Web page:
(photo by Craig Jackson)
OMAHA, Neb. – For some, bunt is a four-letter word. For others, it’s simply a baseball way of life.
UC Santa Barbara, much like its West Coast brethren, falls into the latter group.
In an elimination game at the College World Series at TD Ameritrade Park Monday afternoon, Ryan Cumberland delivered a clutch two-run single before the Gauchos turned to the safety squeeze on consecutive batters. The result was a four-run sixth inning that lifted UCSB to its first College World Series in school history, a 5-3 triumph that ended No. 3 national seed Miami’s season.
“We just kind of know who we are,” shortstop JJ Muno said. “We don’t have a bunch of guys that are at a professional level in their swings consistency-wise, power wise. We kind of understand that we’re not going to be – especially at this place – hitting balls out of the yard all over the place, one through nine in our lineup.
“We just kind of know who we are. We don’t see it as West Coast baseball, we kind of see it as baseball.”
The Gauchos (43-19-1) and Hurricanes (50-14) each scored a run in the first inning then traded zeroes for the next four and a half innings. A rain delay of 62 minutes halted play in the bottom of the sixth, with no outs and Devon Gradford (2 for 4, R) on first after a single.
With a pair of lefties coming up after the delay, Miami coaches elected to stick with lefty starter Danny Garcia, who overcame a couple shaky innings at the outset to retire 10 straight entering the stoppage. It helped that Garcia had thrown only 76 pitches to that point.
“You know, playing at Miami, we have quite a few rain delays,” Hurricanes coach Jim Morris said. “So we’re used to handling that.”
Garcia got Austin Bush to fly out, but Muno (2 for 4, R, RBI), who had singled in Clay Fisher with a two-strike, two-out single in the first, doubled down the line in right to put runners on second and third. Frankie Bartow entered and fell behind Dempsey Grover 3-0 before the Canes decided to walk him intentionally to load the bases and set up a double play.
Cumberland, who had been battling flu throughout the day, was called upon to pinch-hit and hit a sharp grounder that stayed just fair inside the first-base bag. Two runs scored for a 3-1 lead, and Cumberland narrowly got back to first base after taking a big turn on the hit.
“He [coach Andrew Checketts] had told me to get ready to hit for Plantier before the rain delay happened,” said Cumberland, who entered just 5 for 22 (.227) but largely puts the ball in play. “And I wasn’t feeling particularly well before the rain delay.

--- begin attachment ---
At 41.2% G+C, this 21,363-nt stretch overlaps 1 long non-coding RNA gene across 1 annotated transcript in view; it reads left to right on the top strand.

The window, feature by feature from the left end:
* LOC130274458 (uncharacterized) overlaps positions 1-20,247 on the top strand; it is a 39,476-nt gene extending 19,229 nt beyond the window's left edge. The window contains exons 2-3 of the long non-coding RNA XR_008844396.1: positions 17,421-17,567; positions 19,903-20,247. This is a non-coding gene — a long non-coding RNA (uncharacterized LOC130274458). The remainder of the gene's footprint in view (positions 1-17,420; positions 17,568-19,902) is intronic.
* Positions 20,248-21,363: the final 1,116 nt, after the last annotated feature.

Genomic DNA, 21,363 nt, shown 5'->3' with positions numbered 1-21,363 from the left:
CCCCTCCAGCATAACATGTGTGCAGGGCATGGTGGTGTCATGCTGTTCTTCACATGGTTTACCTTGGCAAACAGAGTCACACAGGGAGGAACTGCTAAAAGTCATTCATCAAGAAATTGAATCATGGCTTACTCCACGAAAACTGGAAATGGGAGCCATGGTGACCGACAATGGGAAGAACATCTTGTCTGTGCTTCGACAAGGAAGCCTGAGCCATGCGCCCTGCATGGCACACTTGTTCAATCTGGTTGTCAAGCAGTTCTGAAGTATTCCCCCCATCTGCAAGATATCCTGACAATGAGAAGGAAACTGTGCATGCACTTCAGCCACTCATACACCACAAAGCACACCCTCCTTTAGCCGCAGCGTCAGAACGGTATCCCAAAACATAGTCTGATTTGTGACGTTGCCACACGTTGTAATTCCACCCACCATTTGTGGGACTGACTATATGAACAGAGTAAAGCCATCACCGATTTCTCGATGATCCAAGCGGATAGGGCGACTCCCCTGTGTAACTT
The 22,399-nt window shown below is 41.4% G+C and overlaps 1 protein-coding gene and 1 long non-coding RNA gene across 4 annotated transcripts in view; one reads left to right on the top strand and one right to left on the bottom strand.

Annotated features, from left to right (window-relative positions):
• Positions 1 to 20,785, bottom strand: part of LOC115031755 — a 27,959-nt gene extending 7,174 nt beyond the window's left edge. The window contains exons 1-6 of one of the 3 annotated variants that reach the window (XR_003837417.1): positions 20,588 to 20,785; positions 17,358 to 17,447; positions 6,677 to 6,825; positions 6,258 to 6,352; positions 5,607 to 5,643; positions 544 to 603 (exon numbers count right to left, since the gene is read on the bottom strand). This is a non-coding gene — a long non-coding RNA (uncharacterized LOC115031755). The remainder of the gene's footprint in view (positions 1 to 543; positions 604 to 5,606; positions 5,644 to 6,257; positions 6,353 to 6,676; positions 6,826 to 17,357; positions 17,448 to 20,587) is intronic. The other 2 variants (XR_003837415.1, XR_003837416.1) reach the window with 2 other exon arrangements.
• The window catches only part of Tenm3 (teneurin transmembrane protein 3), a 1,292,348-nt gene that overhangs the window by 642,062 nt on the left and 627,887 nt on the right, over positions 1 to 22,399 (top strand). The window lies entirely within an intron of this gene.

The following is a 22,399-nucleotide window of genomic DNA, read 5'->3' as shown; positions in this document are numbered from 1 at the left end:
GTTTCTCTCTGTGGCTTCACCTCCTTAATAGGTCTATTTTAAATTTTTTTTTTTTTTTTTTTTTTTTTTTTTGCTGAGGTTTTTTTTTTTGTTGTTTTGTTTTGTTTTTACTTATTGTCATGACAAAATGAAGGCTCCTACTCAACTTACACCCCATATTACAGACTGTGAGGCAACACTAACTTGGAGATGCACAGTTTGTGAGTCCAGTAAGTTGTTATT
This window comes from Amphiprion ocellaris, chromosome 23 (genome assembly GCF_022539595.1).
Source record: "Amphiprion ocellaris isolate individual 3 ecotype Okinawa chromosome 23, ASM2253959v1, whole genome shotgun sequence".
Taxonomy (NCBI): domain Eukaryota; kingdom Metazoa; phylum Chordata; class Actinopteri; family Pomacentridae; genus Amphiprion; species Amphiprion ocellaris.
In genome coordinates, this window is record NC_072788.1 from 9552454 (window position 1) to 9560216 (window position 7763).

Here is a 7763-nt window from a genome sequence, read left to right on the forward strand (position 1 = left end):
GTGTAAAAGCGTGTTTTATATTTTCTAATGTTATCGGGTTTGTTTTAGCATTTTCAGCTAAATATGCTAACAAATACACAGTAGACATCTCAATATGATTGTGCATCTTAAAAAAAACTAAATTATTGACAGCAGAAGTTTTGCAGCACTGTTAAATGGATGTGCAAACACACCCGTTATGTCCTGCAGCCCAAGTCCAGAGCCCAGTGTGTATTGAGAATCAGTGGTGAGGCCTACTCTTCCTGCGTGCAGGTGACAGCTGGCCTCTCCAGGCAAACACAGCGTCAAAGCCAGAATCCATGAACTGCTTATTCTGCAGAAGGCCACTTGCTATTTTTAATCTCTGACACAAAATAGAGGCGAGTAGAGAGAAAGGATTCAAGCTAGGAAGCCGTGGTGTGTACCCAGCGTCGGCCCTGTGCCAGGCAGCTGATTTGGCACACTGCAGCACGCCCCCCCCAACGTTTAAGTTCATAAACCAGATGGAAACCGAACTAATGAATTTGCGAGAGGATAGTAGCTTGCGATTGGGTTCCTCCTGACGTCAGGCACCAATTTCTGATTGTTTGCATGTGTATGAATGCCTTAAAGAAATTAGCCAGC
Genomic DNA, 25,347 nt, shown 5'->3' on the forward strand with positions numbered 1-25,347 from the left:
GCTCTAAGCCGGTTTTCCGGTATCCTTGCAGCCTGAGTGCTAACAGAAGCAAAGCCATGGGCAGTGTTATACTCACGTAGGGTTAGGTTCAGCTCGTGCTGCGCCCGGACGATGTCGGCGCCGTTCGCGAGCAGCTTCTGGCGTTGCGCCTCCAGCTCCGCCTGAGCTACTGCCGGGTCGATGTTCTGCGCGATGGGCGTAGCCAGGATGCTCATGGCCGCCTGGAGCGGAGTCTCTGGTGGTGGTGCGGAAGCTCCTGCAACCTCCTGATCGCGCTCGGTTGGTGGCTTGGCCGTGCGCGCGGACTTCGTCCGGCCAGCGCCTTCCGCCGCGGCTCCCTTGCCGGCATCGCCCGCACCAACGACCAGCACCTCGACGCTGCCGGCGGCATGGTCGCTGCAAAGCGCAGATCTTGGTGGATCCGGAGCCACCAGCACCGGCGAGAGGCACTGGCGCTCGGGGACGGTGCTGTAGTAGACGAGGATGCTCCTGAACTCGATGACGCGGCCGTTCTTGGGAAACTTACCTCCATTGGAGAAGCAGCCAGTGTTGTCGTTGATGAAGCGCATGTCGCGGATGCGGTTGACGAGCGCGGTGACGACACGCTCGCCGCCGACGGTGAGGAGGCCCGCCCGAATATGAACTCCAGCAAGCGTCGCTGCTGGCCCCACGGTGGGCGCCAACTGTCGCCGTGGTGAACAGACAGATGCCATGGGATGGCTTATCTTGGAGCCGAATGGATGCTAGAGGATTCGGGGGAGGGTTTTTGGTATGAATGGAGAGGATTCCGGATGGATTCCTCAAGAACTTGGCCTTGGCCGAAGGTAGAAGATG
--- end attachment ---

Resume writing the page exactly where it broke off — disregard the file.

“I just went back to the locker room and kind of laid down and relaxed and visualized my next AB if I had it, and got ready in the cage and tried to focus on what the team needed rather than how I felt.”
With runners on the corners, 8-hole hitter Billy Fredrick placed a safety squeeze down the first-base line to score Grover to make it 4-1, and Fredrick reached when Christopher Barr’s throw was a touch high and mishandled by second baseman Johnny Ruiz covering first.
The very next pitch, the Gauchos did it again.
With runners on the corners, 9-hole hitter Ryan Clark placed a safety squeeze down the first-base line to score Cumberland to make it 5-1.
“In that situation you’re trying to get a run and trying to stay out of the double play,” UCSB coach Andrew Checketts said. “It felt like the guys at the plate were good matches to execute. It felt like maybe Clark [34 Ks, 7 BB on year] was somebody who could strike out if he got to two strikes, so we wanted to do it early in the count with him. Really just trying to extend the lead a little bit and get the ball to our bullpen.”
Miami, one of three national seeds to reach Omaha, showed some fight in the eighth by scoring twice off Kyle Nelson. Randy Batista had an RBI single, and Zack Collins, whose 16th homer of the season gave the Canes a 1-0 lead in the first, singled in another to cap a 2-for-2 day.
But Nelson got Brandon Lopez to fly out to right and struck out Ruiz looking to escape the damage.
“I’m disappointed in the way we played out here in Omaha,” Morris said. “We didn’t do the little things that we did all year to win the number of games we did.”
In two games in Omaha, the Hurricanes went 16 for 67 (.238) with five extra-base hits. They entered as a .300 hitting team and leave the College World Series having scored four runs in two games – Miami scored nine runs in going 1-2 last year in Omaha.
On Monday, they mustered only two hits on Gauchos freshman Noah Davis (7-4), who tossed six innings and struck out three.
“We didn’t swing the bat the way I know we can swing it,” Morris said. “We didn’t get the big hits that we’ve been getting all year.”
UCSB, on the other hand, made the most of its sixth-inning opportunity after missing a bases-loaded chance in the second.
And the Gauchos are in unfamiliar territory, celebrating another program first: a win in the College World Series.
“Happy for our guys, our fans, and everybody is celebrating like we just won the whole thing,” Checketts said. “But it’s hard to act like you’ve done it before when you’ve never done it before.”